10 years ago my Grandpa (a gentle and loving man) was found to have the BRCA1 alteration. This was looked into due to a history of his many sisters dying early because of breast cancer (p.s. look at your family tree). My mother, found out she was also positive for the BRCA1 alteration in July that same year. She then got a mammogram in early August which was found to be clear. 2 weeks later, she had a MRI scan which showed two tiny tumours (0.5 and 0.7mm) next to each other. This looked suspicious, so what followed was a biopsy confirming it to be cancer (grade 3), oestrogen receptor positive.
Six weeks later she had a double mastectomy and preventative surgery to remove her ovaries, it was then that it was found that four of her lymph nodes were positive for cancer too. She then had chemotherapy and tamoxifen followed with radiotherapy treatments for a year.
She has just come off her steroid treatment. She takes VitD and calcium for osteoporosis risk due to early induced menopause. She is now cancer free. Her hair and eyelashes/eyebrows never grew back properly.
Last year I was contacted by the genetic counselling department in the NHS and have been going to sessions (compulsory with the NHS) to prepare me for the news that I could have the BRCA1 gene alteration. This gives you a 80% chance of getting breast cancer and 60% of ovarian cancer in your lifetime. We have spoken about my current risk, what the stages are of finding out and once I have, the consequences of having your breasts removed, and IVF to remove the gene alteration from my future children. The service has been incredible and my genetic specialist is amazing.
How I feel now? It’s a big question and quite complex. I first want to highlight that cancer is never a done deal; the lasting effects should be spoken about more. How the effects of chemotherapy break your confidence, with your hair and eyelashes gone, in an appearance-focused society is a struggle. I think there needs to be more awareness about it.
Talking about menopause is slowly coming into the public domain but there is still acceptance and conversations needed. As a women, your breasts and ability to have children feel very much part of being feminine, which I don’t think is right and is an unfair expectation. So, what I am speaking about I guess is the political dimension of what being a women means and how having a gynaecological cancer challenges that.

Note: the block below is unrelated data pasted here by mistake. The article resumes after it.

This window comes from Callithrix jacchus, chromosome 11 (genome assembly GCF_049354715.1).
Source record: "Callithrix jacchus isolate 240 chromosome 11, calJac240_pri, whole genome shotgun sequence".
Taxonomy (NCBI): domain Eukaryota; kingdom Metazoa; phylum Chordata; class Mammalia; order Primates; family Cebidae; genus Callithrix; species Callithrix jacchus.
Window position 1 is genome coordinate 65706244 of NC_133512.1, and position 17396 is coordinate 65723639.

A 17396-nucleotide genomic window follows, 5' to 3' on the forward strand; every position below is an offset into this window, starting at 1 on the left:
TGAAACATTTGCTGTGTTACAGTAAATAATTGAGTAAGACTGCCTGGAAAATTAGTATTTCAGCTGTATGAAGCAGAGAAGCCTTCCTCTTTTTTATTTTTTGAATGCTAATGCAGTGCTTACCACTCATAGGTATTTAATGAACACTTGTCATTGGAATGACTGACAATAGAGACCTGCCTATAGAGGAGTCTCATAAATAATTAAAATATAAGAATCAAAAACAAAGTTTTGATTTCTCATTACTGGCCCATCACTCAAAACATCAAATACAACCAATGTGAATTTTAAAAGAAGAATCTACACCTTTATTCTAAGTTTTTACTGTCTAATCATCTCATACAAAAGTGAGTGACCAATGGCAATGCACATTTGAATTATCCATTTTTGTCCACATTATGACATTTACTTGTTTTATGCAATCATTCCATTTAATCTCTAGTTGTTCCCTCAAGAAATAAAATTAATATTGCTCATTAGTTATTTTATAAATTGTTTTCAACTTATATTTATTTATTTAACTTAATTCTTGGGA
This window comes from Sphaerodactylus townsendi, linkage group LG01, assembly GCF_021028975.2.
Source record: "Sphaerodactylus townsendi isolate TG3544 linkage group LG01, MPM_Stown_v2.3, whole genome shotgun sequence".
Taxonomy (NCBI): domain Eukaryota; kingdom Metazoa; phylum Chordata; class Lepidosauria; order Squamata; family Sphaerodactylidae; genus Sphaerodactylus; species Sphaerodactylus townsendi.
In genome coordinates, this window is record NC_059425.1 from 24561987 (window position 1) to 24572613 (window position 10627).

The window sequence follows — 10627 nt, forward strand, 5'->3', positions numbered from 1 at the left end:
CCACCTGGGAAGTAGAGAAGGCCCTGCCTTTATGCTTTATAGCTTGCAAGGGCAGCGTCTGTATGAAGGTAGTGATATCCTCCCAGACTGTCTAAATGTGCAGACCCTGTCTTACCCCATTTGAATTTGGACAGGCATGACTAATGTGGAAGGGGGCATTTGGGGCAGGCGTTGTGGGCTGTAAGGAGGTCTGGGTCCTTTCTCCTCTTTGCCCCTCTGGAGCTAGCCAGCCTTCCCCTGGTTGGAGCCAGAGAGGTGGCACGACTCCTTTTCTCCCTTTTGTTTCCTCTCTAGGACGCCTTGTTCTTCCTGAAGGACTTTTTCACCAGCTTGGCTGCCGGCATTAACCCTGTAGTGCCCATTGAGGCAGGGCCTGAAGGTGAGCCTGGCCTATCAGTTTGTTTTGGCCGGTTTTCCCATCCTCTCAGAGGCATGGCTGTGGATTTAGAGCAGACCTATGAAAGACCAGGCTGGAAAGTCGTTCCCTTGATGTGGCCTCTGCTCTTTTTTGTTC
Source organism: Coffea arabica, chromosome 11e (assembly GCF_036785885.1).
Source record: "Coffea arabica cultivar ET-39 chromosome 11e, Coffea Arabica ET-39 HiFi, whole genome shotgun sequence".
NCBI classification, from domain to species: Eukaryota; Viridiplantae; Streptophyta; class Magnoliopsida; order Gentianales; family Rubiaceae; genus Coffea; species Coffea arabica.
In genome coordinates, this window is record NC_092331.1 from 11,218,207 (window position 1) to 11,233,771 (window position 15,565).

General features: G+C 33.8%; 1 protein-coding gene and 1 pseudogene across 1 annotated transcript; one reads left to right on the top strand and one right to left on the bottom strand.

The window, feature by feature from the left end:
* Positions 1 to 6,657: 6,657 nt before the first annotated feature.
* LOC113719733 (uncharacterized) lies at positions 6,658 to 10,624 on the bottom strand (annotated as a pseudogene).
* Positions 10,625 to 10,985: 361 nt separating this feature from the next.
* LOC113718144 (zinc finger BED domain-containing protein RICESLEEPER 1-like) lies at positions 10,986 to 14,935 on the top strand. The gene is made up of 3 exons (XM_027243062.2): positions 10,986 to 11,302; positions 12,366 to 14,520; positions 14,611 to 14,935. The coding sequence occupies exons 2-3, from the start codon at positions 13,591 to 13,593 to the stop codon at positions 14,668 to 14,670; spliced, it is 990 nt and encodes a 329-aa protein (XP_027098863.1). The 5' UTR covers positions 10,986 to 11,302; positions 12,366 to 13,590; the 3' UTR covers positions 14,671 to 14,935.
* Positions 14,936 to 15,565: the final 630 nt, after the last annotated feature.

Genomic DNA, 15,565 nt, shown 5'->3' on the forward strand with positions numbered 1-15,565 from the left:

I feel very fortunate and grateful to be in a position where I can prevent myself from having cancer and stop the BRCA1 gene alteration from being passed onto future generations.
Scientific research really is changing people’s lives.
I am so glad that women’s health is being more prioritised as it hasn’t been for so many years. I am so grateful for the work of Nottingham City Hospital for saving my mother and that it was all done so quickly. I worry that the covid pandemic has impacted on the speed of diagnosis which is so crucial with improving a prognosis. I just hope that we can continue to spread awareness, support women in menopause and those who are struggling with the lasting effects of cancer and get people checked for BRCA alterations so we can save their lives.
What follows? I have a blood test and results coming in just over a months time- will keep you updated. (The reality makes me feel a bit sick!)